Like the flight from Denver, the flight from Atlanta was pleasantly full. In time, we boarded, I descended the jetway and noticed a couple of interesting things, signs, one told the gaters not to touch the cockpit windows with the canopy, another told the gate drivers not to touch the fuselage of the aircraft with the bumper of the jetway, leave an inch or two of separation between the two.
I think if I hadn’t been somewhat tired I would have smiled as I made the realization that with the addition of the 717 to the fleet, Northstar now flies every boeing model except the 707 (if only I could go to Iran!) coming onboard and having to walk a couple of rows back to put up my rollaboard made me think of an A.net thread discussing the penchance for those sitting in the back to put their carryons towards the front, forcing those seated at the front to have to walk further back to find bin space, it was a little annoying. Not overly so, but it spawned an idea, maybe what the airlines should do is put placards to the effect that certain bins are reserved for passengers sitting in the rows associated with those bins, like “this bin reserved for passengers in row 12, please be courteous” and maybe the flight attendants should be trained to enforce those placards so that if the guy sitting in row 28 places his carryon in the bin reserved for row 12, the flight attendant says, “excuse me sir, you can’t put this here, you need to take it back with you. If you can’t find room for it, we’ll check it.” In that way deplaning could be that much quicker because the guy in row 12 isn’t forced to fight the stream of forward deplaning traffic to get back to row 16 where his carryon is. Just a thought.
As for how to enforce this, I suppose the trick would be to issue each passenger a color coded carry on tag that he attaches to his luggage, each color corresponding to specific row numbers so that the flight attendants as they do their checks can look at the tags and make sure that all the colors match, and if not, that bag gets moved to the corresponding row, or gets checked if there’s no room.
I will also admit that there was no overwhelming well of excitement inside me at the concept of flying on my first 717. maybe that’s because the 717 was not a completely new type, really it was nothing more than a modernized, reengined DC-9, and I’ve flown on a few of those.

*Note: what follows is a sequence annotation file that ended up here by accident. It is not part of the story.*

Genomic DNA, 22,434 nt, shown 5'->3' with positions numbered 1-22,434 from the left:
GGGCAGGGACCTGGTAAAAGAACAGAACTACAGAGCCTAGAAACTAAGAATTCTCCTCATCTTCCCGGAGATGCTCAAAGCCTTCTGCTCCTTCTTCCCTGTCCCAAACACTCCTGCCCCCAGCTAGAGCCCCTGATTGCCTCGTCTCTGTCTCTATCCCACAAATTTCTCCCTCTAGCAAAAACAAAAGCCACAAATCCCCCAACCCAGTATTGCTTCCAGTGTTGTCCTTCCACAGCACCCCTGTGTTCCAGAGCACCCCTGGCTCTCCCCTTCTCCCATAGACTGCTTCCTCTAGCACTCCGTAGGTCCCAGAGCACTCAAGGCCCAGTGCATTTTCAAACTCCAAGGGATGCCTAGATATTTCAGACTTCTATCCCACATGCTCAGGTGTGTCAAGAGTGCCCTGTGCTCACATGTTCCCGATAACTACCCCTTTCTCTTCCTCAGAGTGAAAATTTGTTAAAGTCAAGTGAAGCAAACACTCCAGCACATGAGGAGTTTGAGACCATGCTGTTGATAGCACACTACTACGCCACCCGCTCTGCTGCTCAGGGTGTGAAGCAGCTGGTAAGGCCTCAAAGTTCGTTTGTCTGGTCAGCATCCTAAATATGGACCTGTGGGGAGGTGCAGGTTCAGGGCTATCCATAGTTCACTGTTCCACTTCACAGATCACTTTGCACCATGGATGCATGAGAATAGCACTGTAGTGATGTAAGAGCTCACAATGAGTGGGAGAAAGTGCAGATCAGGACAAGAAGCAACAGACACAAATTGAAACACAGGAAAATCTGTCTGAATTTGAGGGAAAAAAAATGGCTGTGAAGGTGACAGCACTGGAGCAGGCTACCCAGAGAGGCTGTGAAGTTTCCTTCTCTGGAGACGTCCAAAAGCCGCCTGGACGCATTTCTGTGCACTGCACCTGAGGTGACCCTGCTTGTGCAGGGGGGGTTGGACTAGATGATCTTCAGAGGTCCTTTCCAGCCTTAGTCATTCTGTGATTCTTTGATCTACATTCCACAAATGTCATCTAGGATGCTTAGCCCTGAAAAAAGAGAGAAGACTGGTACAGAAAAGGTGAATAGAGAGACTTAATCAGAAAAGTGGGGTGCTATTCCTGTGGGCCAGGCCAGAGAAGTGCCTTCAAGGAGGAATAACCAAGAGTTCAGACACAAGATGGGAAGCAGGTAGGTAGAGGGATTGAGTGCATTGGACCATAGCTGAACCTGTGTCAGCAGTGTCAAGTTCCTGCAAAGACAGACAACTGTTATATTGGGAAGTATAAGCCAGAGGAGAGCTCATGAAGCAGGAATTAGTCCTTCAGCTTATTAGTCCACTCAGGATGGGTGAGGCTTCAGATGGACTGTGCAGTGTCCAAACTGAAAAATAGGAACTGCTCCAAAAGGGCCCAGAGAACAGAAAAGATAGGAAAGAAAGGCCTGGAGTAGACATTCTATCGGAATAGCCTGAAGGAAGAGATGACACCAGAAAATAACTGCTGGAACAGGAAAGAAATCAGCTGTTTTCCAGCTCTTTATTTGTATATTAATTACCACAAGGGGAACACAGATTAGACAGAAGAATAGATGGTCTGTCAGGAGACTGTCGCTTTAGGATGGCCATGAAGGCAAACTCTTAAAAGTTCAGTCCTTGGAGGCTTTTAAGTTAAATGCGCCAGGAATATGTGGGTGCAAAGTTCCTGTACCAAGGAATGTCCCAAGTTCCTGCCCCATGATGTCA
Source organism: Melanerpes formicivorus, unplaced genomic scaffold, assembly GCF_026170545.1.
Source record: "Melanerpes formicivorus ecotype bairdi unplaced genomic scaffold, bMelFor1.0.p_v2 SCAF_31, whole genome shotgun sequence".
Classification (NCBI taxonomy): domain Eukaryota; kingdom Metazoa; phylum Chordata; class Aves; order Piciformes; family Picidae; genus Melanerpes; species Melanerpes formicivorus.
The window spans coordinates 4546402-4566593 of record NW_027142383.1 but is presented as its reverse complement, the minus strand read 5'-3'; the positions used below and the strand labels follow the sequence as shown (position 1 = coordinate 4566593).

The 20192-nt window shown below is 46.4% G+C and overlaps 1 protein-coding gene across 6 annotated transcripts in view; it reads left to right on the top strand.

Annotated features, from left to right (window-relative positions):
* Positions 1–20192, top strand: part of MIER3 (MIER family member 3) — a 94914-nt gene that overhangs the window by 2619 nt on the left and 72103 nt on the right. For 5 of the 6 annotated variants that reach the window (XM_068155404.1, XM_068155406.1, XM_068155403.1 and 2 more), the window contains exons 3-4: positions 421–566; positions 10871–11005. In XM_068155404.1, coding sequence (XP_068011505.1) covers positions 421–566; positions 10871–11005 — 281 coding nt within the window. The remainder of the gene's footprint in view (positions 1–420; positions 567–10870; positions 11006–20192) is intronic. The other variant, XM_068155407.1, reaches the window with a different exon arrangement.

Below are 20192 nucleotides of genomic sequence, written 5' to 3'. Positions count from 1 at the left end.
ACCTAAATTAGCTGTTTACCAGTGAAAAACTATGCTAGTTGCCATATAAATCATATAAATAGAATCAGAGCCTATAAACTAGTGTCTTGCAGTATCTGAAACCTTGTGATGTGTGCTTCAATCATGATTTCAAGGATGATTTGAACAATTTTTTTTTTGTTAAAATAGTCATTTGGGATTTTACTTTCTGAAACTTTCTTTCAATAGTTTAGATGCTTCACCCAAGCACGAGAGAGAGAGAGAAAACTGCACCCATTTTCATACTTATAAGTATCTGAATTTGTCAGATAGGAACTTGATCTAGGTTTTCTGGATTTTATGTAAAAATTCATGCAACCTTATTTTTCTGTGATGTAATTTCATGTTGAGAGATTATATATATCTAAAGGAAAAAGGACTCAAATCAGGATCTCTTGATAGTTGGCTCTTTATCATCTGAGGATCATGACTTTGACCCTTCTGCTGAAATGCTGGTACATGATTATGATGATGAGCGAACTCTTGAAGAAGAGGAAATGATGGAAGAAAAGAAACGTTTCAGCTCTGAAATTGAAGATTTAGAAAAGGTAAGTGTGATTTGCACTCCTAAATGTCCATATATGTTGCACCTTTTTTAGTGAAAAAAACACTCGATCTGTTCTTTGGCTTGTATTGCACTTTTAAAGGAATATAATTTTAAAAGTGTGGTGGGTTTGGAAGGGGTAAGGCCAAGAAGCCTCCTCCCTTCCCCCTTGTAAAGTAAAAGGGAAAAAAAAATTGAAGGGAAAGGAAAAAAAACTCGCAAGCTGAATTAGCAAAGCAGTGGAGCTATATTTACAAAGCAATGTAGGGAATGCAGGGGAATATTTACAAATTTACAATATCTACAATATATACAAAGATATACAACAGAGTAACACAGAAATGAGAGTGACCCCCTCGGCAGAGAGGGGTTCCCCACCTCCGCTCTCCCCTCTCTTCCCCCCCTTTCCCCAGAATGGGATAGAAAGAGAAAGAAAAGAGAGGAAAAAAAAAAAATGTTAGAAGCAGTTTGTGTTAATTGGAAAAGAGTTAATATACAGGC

I take my seat, in row 12, window seat and smile. The window is huge. In time, we’re all seated, the door shuts and we push back. The flight attendants do their safety speech and we’re underway. The engines spool up and we taxi out, right past Delta Tech Ops, lots of widebodies sitting on the lower ramp, the occasional 737-200 or two and of course the hangar doors are wide open with more airplanes parked therein, too bad I didn’t have my camera. The taxiway leads to the runway, we make a left, another left onto the runway, power up and roll down the runway. Overall, the flight is smooth, and not long enough to bother with XM
radio, I just enjoyed the ride into Memphis.
The taxi to the runway gave me yet another observation of a wtf kind, all of the jetways on the delta side of concourse C had been removed! Why did they do this? I know from experience that a jetway can be lowered to the level of an RJ
, why not use them? Why go to the expense of removing them? The answer I’m sure is that if the jetways aren’t there then you can pack more RJs onto the ramp, you can park them side by side, as Delta did, but it just seems like a waste to remove all the jetways on like half the terminal.
Overall, I would not go out of my way to fly on the 717 again. I neither loved it or hated it. It was just okay. I will take a 717 over a regional jet any day, because of course it’s a lot bigger, which makes it a lot more comfortable. I will also say I was impressed with how it handled turbulence, it had a very solid feel, even in turbulence, that I liked. Another funny thing, I had read on seatguru that the engines were very quiet, but really, they didn’t seen any quieter than any of the other current generation aircraft I’ve flown on. Come to think of it, I think the MD
-80 is actually quieter inside than this airplane, but then again, the MD
-80 is also a lot longer, which means when you’re sitting towards the front you’re a lot further from the engines, and that does make a difference.
After two quick but fun days in Memphis seeing the baby as well as my brother and his wife, it was back to the airport at the ungodly hour of four a.m. thanks to the wonder of online checkin, I was once again able to get good seats and, while mumsy had to go to the counter to check her bag, we had already checked in and gotten our seats online. The Airtran crew at Memphis was quite good, the guy even suggested to my mom that she remove some items from her bag to avoid an overweight charge of 25 bucks, now that’s service! Mom took a couple of books out of her bag and put them in the front pocket of my rollaboard and the issue was solved.
My mom was amazed he even suggested a way for her to get out of the fee, we figured either the guy was very customer service oriented or he was just in a hurry to get everyone checked in and didn’t want to have to spend the extra time to collect that 25 dollar payment when there was an easy way to get around it.